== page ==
Asia Unbound
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Asia Unbound

CFR fellows and other experts assess the latest issues emerging in Asia today.

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A police officer checks a passenger's body temperature at a quarantine checkpoint amid the reimposed strict lockdown to curb COVID-19 infections, in Quezon City, Metro Manila, Philippines, on August 5, 2020. Eloisa Lopez/Reuters

COVID-19 Batters Asia’s Already-Struggling Democracies

Over the past fifteen years, democracy across Asia has regressed. Although the region still has strong democracies like South Korea, Japan and Taiwan, many other leading Asian democracies and countries with democratic potential have slid backwards, turning into near-autocracies or outright authoritarian states. While Thailand had been one of the freest states in Asia in the late 1990s and early 2000s, it has suffered two military coups in the past decade and now is run by a parliamentary government that took power after a seriously flawed election in 2019. Read More

Southeast Asia
Indonesia’s Labor Protests and Omnibus Law: Some Progress, But Dangers Ahead
In early November, Indonesian president Joko Widodo approved a landmark, and controversial, omnibus bill. The bill, over one thousand pages long, is supposed to bolster Indonesia’s economy by reducin…
North Korea
Good Biden-Kim Relationship Necessary to Avoid a Nuclear Crisis
The incoming Biden administration will face a nuclear catastrophe unless it can build good relations with North Korea. The U.S. President-Elect can begin by sending the right signals to North Korean …
Southeast Asia
What Will a New Administration Mean for U.S. Southeast Asia Policy?
Although President Trump has not conceded the U.S. presidential election, and is mounting multiple legal challenges, former Vice President Joseph Biden already has begun planning for the transition. …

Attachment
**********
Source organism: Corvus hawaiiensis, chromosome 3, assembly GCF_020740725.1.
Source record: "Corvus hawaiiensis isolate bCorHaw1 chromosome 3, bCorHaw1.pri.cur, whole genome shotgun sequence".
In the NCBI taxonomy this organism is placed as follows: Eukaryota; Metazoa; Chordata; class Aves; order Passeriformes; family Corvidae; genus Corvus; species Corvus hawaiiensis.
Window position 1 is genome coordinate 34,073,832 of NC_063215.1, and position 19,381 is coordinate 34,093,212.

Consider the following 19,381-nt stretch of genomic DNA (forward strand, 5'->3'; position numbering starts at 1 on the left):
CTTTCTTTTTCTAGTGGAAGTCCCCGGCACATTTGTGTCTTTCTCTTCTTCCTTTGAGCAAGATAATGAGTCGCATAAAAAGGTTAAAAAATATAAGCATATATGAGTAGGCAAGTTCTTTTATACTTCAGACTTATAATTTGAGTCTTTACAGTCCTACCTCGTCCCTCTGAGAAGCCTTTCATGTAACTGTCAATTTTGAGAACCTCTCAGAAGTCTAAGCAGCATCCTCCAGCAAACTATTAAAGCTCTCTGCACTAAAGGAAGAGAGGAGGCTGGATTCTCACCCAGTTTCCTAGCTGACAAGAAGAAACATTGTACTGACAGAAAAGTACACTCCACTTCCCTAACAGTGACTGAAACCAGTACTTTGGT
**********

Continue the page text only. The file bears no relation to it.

• Southeast Asia
    COVID-19 Sparks Democratic Regression in South and Southeast Asia
    South and Southeast Asia have demonstrated mixed results in combating the coronavirus pandemic, yet COVID-19 has been a political boon for illiberal leaders in the region. In fact, South and Southeas…
  • Southeast Asia
    Crackdown Looming for Thai Protests
    Pavin Chachavalpongpun is associate professor at Kyoto University’s Center for Southeast Asian Studies. Thais woke up on Thursday to breaking news: Prime Minister Prayuth Chan-ocha had issued a st…
  • Trade
    The RCEP Signing and Its Implications
    Over the weekend, 15 Asian states, including China, signed the Regional Comprehensive Economic Partnership. The deal provides a major signal to investors that the region is still committed to multilateral trade integration.
  • North Korea
    Why North Korean Provocations Toward a Biden Administration Will Fail
    A return to provocations as North Korea’s primary mechanism for drawing international attention would signal weakness, not the intended message of strength.
  • Transition 2021
    New Challenges and Potential for the U.S.-South Korea Alliance
    Biden's return to a conventional alliance management approach could shed light on cracks in the U.S.-South Korea alliance previously obfuscated by Trump's unconventional approach.
  • Southeast Asia
    Myanmar’s Election: NLD Seems to Win Sizable Victory
    On Sunday, Myanmar held its first national elections since 2015, when Aung San Suu Kyi’s National League for Democracy (NLD) won a smashing victory in the first free and fair national elections in th…
  • Southeast Asia
    The Thai King Sends Messages Presaging Conflict in Thailand
    Pavin Chachavalpongpun is associate professor at Kyoto University’s Center for Southeast Asian Studies. Three months have passed and the protests in Thailand have intensified. One of the main mess…